• Transmitting vote tallies by mobile phone to prevent tampering - During Kenya’s 2002 presidential elections, independent monitoring groups used mobile phones to keep the election process honest by reporting vote tallies from each polling place immediately.  
  • Budget Tracking Tool - The Budget Tracking Tool helps the Kenyan public monitor and track money allocated for development in the national budget.  Kipp can speak to this tool since he helped to develop it!
  • Bungeni-Parliamentary and Legislative Information System - Bungeni aims at making Parliaments more open and accessible to citizens. Bungeni is the Kiswahili word for "inside Parliament".
  • Uchaguzi - Uchaguzi (“decision” in Swahili) is a follow-up project to the first instance of Ushahidi. Ushahidi was developed and launched during the 2007–2008 post-election violence in Kenya. The goal of Uchaguzi was to monitor Kenya’s August 2010 constitutional referendum by training volunteers to report incidents via text messages.

Is there something unique about Kenya and/or East Africa that allows these SMS-based tools to be more successful than in other parts of the world?  Or, are these projects just as success elsewhere?  I would love to hear everyone's thoughts on the use of Mobile Phones/SMS to promote transparency in Kenya and/or East Africa in comparison to other places.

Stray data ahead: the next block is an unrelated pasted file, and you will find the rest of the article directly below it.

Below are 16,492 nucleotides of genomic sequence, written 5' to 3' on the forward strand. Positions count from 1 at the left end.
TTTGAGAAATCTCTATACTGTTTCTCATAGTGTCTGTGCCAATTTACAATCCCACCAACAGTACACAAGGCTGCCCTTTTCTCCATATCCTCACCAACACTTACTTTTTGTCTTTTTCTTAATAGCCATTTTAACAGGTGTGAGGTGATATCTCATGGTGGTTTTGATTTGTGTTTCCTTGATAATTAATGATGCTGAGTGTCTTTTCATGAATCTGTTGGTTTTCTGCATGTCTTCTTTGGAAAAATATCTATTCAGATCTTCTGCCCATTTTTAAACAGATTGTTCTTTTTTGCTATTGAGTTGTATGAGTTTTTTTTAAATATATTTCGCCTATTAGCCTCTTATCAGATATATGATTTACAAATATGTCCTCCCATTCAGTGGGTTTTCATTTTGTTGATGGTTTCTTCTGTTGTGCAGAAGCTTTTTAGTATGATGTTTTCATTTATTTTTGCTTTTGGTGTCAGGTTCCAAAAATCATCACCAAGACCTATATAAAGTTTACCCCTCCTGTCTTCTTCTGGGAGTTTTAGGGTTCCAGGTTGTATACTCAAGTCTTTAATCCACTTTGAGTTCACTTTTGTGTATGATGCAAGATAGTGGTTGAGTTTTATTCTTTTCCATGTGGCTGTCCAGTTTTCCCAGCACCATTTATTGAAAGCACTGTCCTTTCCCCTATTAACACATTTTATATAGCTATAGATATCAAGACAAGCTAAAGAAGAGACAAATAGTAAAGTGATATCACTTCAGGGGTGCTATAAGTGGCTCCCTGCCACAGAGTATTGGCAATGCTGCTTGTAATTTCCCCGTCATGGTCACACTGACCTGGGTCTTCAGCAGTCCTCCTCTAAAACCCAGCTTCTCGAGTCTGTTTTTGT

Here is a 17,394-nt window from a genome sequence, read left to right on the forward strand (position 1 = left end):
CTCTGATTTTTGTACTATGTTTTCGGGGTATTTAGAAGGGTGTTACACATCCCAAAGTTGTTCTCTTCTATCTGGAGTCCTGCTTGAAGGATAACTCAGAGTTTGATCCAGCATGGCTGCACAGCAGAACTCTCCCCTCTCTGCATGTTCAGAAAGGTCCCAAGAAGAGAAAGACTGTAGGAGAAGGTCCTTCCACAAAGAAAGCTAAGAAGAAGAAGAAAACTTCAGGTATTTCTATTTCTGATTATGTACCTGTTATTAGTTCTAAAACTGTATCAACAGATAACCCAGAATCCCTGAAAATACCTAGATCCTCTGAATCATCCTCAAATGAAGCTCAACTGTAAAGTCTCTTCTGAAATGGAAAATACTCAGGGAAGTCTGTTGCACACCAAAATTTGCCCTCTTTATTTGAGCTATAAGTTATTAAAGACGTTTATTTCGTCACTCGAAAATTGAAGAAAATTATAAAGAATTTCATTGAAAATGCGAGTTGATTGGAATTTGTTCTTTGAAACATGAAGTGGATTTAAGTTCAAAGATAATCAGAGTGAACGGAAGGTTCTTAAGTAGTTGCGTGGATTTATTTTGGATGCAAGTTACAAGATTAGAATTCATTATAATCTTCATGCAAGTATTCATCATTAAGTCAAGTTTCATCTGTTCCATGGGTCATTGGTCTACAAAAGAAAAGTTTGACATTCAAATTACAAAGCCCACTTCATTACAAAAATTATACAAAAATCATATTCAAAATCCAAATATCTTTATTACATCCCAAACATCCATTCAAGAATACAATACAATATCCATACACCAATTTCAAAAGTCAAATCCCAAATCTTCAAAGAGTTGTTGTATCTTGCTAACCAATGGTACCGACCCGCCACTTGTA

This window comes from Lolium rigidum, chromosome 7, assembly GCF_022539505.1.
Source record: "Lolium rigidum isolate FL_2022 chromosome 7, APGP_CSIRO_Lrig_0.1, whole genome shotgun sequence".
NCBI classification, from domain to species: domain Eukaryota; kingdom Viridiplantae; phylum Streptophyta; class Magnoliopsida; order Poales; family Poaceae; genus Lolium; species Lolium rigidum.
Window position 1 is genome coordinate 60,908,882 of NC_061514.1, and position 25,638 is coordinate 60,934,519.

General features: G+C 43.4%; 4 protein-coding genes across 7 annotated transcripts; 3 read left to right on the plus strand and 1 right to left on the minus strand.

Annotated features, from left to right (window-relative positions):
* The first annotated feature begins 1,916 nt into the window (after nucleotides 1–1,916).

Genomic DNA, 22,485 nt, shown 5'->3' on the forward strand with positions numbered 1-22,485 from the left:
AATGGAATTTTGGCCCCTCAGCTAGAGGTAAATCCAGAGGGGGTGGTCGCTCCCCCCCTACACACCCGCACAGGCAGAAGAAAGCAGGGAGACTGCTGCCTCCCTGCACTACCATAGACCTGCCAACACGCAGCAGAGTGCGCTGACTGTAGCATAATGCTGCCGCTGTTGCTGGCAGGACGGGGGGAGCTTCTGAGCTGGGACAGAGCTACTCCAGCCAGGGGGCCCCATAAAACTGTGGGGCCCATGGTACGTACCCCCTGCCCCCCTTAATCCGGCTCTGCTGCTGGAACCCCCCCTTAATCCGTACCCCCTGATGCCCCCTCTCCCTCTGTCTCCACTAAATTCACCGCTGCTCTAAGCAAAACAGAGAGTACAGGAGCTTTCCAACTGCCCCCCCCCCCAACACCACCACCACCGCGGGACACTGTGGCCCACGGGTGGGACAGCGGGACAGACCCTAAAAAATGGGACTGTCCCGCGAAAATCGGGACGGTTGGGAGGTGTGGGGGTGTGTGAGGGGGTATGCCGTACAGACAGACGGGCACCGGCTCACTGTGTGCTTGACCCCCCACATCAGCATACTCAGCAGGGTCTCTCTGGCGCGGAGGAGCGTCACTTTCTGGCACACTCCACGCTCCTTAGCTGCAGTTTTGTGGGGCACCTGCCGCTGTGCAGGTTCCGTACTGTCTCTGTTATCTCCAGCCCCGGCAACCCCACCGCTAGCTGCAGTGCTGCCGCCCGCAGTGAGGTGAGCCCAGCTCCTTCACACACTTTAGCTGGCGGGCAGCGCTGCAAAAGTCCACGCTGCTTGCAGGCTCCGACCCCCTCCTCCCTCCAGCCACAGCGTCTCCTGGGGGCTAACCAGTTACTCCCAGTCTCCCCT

Having an SMS hotline to report corruption is a great idea - especially setting something up like that now as these new governmental structures are forming.  Does anything like that already exist in Kenya?  Would something like the website http://www.ipaidabribe.com/ where citizens report having to pay bribes, work in Kenya?  It seems to work really well in India! 

Thanks again, Ivy!  I hope you continue to add your thoughts to this conversation.

Tech for Transparency Platforms in Africa

On reporting bribery and corruption in Kenya, there's also Kuhonga

Others in the country include

Huduma - a platform where citizens can report on service delivery & justice issues

Mulika Mwizi - a crime and citizen reporting platform

Hatari - a crime incident reporting website

Initiatives in other countries include

Nigeria: Your Budgit - which visualizes the Federal and State government budgets in easily understood formats

 

Huduma

Dear Mendi: